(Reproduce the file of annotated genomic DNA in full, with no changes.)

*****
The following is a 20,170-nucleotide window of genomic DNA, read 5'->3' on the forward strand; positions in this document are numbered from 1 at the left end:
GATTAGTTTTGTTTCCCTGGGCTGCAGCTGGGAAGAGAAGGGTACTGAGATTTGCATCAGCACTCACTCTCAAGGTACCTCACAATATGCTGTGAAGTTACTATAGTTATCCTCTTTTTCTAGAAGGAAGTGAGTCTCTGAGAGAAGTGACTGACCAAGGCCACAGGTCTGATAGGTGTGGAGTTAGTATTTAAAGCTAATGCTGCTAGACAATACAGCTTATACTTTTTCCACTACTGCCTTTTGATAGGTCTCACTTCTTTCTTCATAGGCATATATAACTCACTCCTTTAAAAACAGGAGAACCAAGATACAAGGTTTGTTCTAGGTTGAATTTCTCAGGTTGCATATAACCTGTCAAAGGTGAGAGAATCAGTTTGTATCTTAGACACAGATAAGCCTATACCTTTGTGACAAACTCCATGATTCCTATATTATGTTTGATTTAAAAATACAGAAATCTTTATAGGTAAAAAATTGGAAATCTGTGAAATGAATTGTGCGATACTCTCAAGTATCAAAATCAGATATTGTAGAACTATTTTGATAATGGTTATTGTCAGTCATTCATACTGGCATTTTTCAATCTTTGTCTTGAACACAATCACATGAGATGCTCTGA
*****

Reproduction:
The following is a 20,170-nucleotide window of genomic DNA, read 5'->3' on the forward strand; positions in this document are numbered from 1 at the left end:
GATTAGTTTTGTTTCCCTGGGCTGCAGCTGGGAAGAGAAGGGTACTGAGATTTGCATCAGCACTCACTCTCAAGGTACCTCACAATATGCTGTGAAGTTACTATAGTTATCCTCTTTTTCTAGAAGGAAGTGAGTCTCTGAGAGAAGTGACTGACCAAGGCCACAGGTCTGATAGGTGTGGAGTTAGTATTTAAAGCTAATGCTGCTAGACAATACAGCTTATACTTTTTCCACTACTGCCTTTTGATAGGTCTCACTTCTTTCTTCATAGGCATATATAACTCACTCCTTTAAAAACAGGAGAACCAAGATACAAGGTTTGTTCTAGGTTGAATTTCTCAGGTTGCATATAACCTGTCAAAGGTGAGAGAATCAGTTTGTATCTTAGACACAGATAAGCCTATACCTTTGTGACAAACTCCATGATTCCTATATTATGTTTGATTTAAAAATACAGAAATCTTTATAGGTAAAAAATTGGAAATCTGTGAAATGAATTGTGCGATACTCTCAAGTATCAAAATCAGATATTGTAGAACTATTTTGATAATGGTTATTGTCAGTCATTCATACTGGCATTTTTCAATCTTTGTCTTGAACACAATCACATGAGATGCTCTGA